Very cheerful subject matter, I know. I’m a morbid person; what can I say?

Well, Rose’s family has no male heir and she’s having trouble getting hold of the money because her mother is the only person who is legally allowed to access it. Rose sort of runs the household at this point. She’s not really sure what to do, so she writes to their family lawyer, a Mr. Marlowe, to ask for advice. Marlowe advises her to marry and then, in an utterly vile breach of workplace ethics, proposes himself. Since Marlowe is the same age as Rose’s mother, Rose is like, “Ew, no.” (But you know, refined and stuff.)

Marlowe takes great offense to this and begins spreading rumors that Rose’s mother is mad. This isn’t technically a lie, but it’s not something that Rose wants going around because she feels like her family deserves some dignity after losing their father and brother. Marlowe also blackmails Rose— in their country, it’s illegal for citizens to harbor an insane person. Rose doesn’t want her mother to go to an asylum, so she’s trying to keep the insanity thing quiet. Marlowe threatens to expose them if Rose doesn’t marry him. All of this tension comes to a head one night during a party when Marlowe meets Rose alone to further threaten her, and Rose accidentally kills him with a poker from the fireplace. Yep.

Murder is obviously also illegal, so Rose has no choice but to make a run for it. She steals a friend’s sailboat and heads for a port town on another island in their country. Unfortunately, Rose gets caught in a storm and the sailboat is made unusable with the loss of the mast. She’s on the brink of starvation when she is rescued by Sophy, pirate captain of the Wicked Witch and a whole crew of pirates. I specifically note Doc Blackthorn, who is the calmest person in the world; and Thomas, Eleanor, and James Smith, siblings who work as the cook, a gunner, and cabin boy respectively. (They are loosely based on three of my siblings. One even has the same name.) Sophy’s first mate on the Wicked Witch is a gentleman named Peregrine, and it is he who the story is named after because obviously, Rose and Peregrine are going to be An Item. I did mention that I can’t not do romances, didn’t I?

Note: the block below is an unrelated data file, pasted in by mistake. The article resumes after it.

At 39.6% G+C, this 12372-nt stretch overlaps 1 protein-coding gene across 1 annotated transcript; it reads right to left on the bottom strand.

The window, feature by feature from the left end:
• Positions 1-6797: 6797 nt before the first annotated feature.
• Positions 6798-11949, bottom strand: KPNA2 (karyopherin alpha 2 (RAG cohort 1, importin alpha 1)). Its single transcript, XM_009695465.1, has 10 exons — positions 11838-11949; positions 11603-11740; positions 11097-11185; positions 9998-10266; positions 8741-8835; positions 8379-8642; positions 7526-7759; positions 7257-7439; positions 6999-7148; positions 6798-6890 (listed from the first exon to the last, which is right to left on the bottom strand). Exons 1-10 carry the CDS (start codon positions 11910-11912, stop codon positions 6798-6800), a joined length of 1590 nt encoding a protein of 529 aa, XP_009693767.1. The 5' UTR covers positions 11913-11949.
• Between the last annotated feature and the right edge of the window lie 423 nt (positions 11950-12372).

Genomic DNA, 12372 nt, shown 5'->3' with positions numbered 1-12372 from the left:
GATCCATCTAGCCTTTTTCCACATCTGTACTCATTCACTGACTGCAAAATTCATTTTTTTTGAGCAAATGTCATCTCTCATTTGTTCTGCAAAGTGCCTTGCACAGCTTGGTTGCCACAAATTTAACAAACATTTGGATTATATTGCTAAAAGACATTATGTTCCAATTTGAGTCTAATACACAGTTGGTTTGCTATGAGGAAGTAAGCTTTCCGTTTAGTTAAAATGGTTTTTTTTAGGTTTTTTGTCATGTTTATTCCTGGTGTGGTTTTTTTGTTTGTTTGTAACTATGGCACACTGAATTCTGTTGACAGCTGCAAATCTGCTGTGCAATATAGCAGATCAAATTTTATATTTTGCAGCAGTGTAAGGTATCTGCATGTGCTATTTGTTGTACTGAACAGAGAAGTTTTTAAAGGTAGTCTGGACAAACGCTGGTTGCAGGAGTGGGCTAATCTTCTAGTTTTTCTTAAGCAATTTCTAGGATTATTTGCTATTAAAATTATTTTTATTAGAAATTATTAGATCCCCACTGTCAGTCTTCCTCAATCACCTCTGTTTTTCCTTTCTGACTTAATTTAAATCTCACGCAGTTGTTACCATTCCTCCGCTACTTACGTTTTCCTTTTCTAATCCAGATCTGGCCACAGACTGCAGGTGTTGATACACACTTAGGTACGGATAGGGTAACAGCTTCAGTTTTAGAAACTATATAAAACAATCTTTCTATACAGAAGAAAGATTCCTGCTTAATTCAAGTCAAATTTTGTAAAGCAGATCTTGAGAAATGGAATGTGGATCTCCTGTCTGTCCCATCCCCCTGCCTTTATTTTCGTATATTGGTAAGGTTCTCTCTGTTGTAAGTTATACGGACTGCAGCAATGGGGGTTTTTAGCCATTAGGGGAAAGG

I haven’t written much further, but I do know exactly what will happen, having plotted it out well beforehand. Peregrine has a Secret, and Rose eventually has to go and rescue her mother and sisters from the Clutches Of The Law. Sophy will be accidentally captured and it will be up to the entire crew of the Witch to save her and Rose’s family. There will be detailed fights with foreign pirates, entertaining but non-violent chases with the navy of their own country, and tales of pirate pranks, hijinks, and tomfoolery. There will also be angst because Peregrine is sort of prone to angst (he’s kind of a hopeless romantic and also a depressive, I WONDER where he gets it) and Rose is also a bit prone to angst because she accidentally killed a man and had to leave the only home she’s known. But all will end happily ever after because I also do not do Sad Endings.

I could take the time to tell you about different stories, but I wanted to talk about this one because it’s about things other than romance and pirates. I wanted to write about a woman who would do anything for her family— because my family means so much to me, and I’d do anything for them. I wanted to write about a man who comes to realize that women are often as imperfect as men, and learns not to take them for paragons of all virtues. I wanted to write about a girl who struggles with memories of a tragedy that isn’t her fault. I wanted to write about adventure, about wind in my hair and the smell of salt-spray. I wanted to write storms and sun. I wanted to write about love and about pirates, and about two people who have to learn to listen to one another before they can learn to love one another.

I want to write about these things because they are real. These pirates aren’t real, and magic isn’t real, and I can’t romanticize violence and bloodshed— nor do I want to. What I want to write about is people. I always want to write about people, about their struggles and triumphs, failures and victories. I claim to hate people— and as an introvert, I certainly do not prefer to spend time with a great many people at once. But I do love… well, people. I love that we are human and we live and grow and learn and teach and die, like everybody else. Like everything else.

I’ve been spending a lot of this month looking for jobs, so there hasn’t been much actual writing going on; but that’s okay. It won’t always be hours and hours of rapid-fire drafting. Sometimes the work goes slowly— and that’s okay.


If you’re looking forward to seeing this blog in the future, consider following. If you want to see Occasional Pictures of My Face and Food I Have Made, you can follow me on Instagram at hypotheticalelephants. If you want to see me being a Whiny, Immature Human, you can follow me on Twitter at sadINFJwriter.